It has been revealed that in six years alone, President Muhammadu Buhari led government borrowed a whopping $2.02 billion from China.
This is according to data obtained from the Debt Management Office on Monday showed.
According to the statistics obtained from the DMO, Nigeria’s total debt from China as of June 30, 2015 stood at $1.38bn.
However, as of March 31, the country’s debt portfolio from China had risen to $3.40bn.
According to the DMO, loans from China are concessional loans with interest rates of 2.50 per cent per annum, a tenor of 20 years and grace period (moratorium) of seven years.
The debt office said that the terms of the loans were compliant with the provisions of Section 41 (1a) of the Fiscal Responsibility Act, 2007.
The loans from China are tied to project. The projects, (eleven in number as at March 31, 2020), include the Nigerian Railway Modernisation Project (Idu-Kaduna section), the Abuja Light Rail Project, Nigerian Four Airport Terminals Expansion Project (Abuja, Kano, Lagos and Port Harcourt), Nigerian Railway Modernisation Project (Lagos-Ibadan section) and the Rehabilitation and Upgrading of Abuja-Keffi-Makurdi Road Project.
The DMO said the low interest rates on the loans reduced the interest cost to government while the long tenor enabled the repayment of the principal sum of the loans over many years.
However, as of March 31, a total of $719.61m had been made as debt service payment to China since the third quarter of 2015.
Of the amount paid as debt service, 46.15 per cent ($332.03m) was paid to service the interest on the loans.
In the first quarter of 2021, $102.19m was used to service debt to China. This is about 11 per cent of the total $1.0bn used to service external debts within the period.
The DMO recently disclosed that Nigeria had more than $5.83bn foreign loans that had been approved but not yet disbursed as of December 31, 2020.
Out of this amount, $1.25bn is supposed to come from the Export-Import Bank of China. Apart from multilateral agencies, China has remained the nation’s largest creditor.
There had been fears among Nigerians that the country may forfeit some of the projects in case of loan defaults.
The fear grew when the Minister of Transportation, Rotimi Amaechi, in August 2020, confirmed that the country waived its sovereign immunity to obtain Chinese loans.
The minister, however, added that as long as debts were repaid, there would be no need for China to claim any infrastructure.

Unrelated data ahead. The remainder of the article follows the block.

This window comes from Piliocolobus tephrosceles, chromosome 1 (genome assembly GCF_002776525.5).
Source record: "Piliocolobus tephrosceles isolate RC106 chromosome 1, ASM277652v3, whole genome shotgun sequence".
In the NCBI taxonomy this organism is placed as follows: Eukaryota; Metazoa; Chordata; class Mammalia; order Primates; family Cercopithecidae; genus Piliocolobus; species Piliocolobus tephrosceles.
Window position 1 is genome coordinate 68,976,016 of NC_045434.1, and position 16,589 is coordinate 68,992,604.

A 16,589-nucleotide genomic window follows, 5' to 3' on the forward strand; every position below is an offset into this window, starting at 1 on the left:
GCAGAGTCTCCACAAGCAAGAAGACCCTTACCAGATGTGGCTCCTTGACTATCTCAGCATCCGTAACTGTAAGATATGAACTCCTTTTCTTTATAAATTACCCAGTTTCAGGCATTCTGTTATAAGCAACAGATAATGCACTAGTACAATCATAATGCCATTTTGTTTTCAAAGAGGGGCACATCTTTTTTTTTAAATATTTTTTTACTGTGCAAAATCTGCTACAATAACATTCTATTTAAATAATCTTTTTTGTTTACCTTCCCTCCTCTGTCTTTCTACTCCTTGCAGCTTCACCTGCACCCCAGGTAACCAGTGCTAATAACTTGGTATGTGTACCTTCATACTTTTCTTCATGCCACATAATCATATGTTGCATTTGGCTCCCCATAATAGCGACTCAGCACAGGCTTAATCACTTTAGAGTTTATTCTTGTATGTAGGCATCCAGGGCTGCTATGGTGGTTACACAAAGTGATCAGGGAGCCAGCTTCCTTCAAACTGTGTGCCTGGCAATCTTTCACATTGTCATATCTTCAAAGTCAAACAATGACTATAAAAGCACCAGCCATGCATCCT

“We must learn to pay our debts and we are paying, and once you are paying, nobody will come and take any of your assets,” he had said.
Despite the assurance, fear persists that the Chinese loans contain some obnoxious clauses that could breach the nation’s sovereignty especially as the loan agreements are not available in the public domain.
Amaechi denied knowledge of any clause that hands over a national asset to China in case of any default in an AriseTV interview on Monday.
He disclosed that the administration of Major General Muhammed Buhari had paid $150m out of the $500m borrowed by the administration of President Goodluck Jonathan for the Abuja-Kaduna Rail project.
The minister also commented on other issues such as the suspension of Bala-Usman and the impacts of the country’s Deep Blue Project on every Nigerian.
When asked about the plans of the Federal Government to pay back the loans so as to avoid the Zambian experience where some national assets such as the Kenneth Kaunda International Airport, the Zambia National Broadcasting Corporation and the National Power and Utility Company were reportedly used to settle Zambia’s financial obligations to China, Amaechi said borrowers should meet their obligations.
He said, “When you take loans, you are expected to pay back. Today we are paying back. Under the regime of President Goodluck Jonathan, the loan for Abuja-Kaduna was taken. It was about $500m. Today, we have paid about $150m on that loan.
“Nigeria has never defaulted when it comes to repayment. I do not also expect that we should default on any other loan that we have taken.”
While commenting on the status of the suspension of Ms Hadiza Bala-Usman from the Nigerian Ports Authority, he said, “I am not aware that I suspended Hadiza. I am not the president, and I do not have such powers. That power rests with the president.
“I am not aware that Hadiza was actually suspended. I suspect she was asked to step aside, to enable investigation to be carried out on NPA, not on her. We are investigating NPA.
“At the conclusion of the investigation, all the reports will be sent to the president who will then make a decision on the way forward.”
The minister also said that he was not aware of when the panel would finish and that it was in the hands of the panel.
Responding to how the $195m Deep Blue Project will affect all Nigerians who are not seafarers, he said, “What we have done with the Deep Blue Project is that we will reduce the cost of producing oil in Nigeria.
“By the time we provide security on the waters, the economy would improve because there would be more money coming into the economy. That is the impact it will have.”
He added that the company that handled the project guaranteed to refund of the money spent on the project if there was no improvement in the economy six months after the project.